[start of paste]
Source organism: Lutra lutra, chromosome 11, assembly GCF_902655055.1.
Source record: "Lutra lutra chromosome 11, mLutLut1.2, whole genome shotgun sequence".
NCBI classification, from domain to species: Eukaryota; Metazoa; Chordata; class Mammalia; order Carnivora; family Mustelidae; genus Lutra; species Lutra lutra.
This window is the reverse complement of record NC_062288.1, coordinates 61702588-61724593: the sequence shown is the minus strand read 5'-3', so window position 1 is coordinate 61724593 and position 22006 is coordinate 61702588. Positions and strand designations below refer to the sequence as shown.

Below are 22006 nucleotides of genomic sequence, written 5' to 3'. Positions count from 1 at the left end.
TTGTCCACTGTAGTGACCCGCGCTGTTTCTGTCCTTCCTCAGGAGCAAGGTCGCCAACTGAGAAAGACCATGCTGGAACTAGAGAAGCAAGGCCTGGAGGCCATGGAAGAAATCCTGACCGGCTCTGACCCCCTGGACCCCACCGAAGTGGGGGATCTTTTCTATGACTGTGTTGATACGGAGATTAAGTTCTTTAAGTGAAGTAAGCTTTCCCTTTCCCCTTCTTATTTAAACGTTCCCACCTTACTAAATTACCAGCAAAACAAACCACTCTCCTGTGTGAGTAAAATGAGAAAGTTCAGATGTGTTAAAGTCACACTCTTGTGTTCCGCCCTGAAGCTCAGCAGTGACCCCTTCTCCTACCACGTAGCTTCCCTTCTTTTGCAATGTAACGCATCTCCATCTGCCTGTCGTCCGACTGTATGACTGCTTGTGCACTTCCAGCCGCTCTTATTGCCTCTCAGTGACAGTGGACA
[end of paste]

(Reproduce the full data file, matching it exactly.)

Source organism: Lutra lutra, chromosome 11, assembly GCF_902655055.1.
Source record: "Lutra lutra chromosome 11, mLutLut1.2, whole genome shotgun sequence".
NCBI classification, from domain to species: Eukaryota; Metazoa; Chordata; class Mammalia; order Carnivora; family Mustelidae; genus Lutra; species Lutra lutra.
This window is the reverse complement of record NC_062288.1, coordinates 61702588-61724593: the sequence shown is the minus strand read 5'-3', so window position 1 is coordinate 61724593 and position 22006 is coordinate 61702588. Positions and strand designations below refer to the sequence as shown.

Below are 22006 nucleotides of genomic sequence, written 5' to 3'. Positions count from 1 at the left end.
TTGTCCACTGTAGTGACCCGCGCTGTTTCTGTCCTTCCTCAGGAGCAAGGTCGCCAACTGAGAAAGACCATGCTGGAACTAGAGAAGCAAGGCCTGGAGGCCATGGAAGAAATCCTGACCGGCTCTGACCCCCTGGACCCCACCGAAGTGGGGGATCTTTTCTATGACTGTGTTGATACGGAGATTAAGTTCTTTAAGTGAAGTAAGCTTTCCCTTTCCCCTTCTTATTTAAACGTTCCCACCTTACTAAATTACCAGCAAAACAAACCACTCTCCTGTGTGAGTAAAATGAGAAAGTTCAGATGTGTTAAAGTCACACTCTTGTGTTCCGCCCTGAAGCTCAGCAGTGACCCCTTCTCCTACCACGTAGCTTCCCTTCTTTTGCAATGTAACGCATCTCCATCTGCCTGTCGTCCGACTGTATGACTGCTTGTGCACTTCCAGCCGCTCTTATTGCCTCTCAGTGACAGTGGACA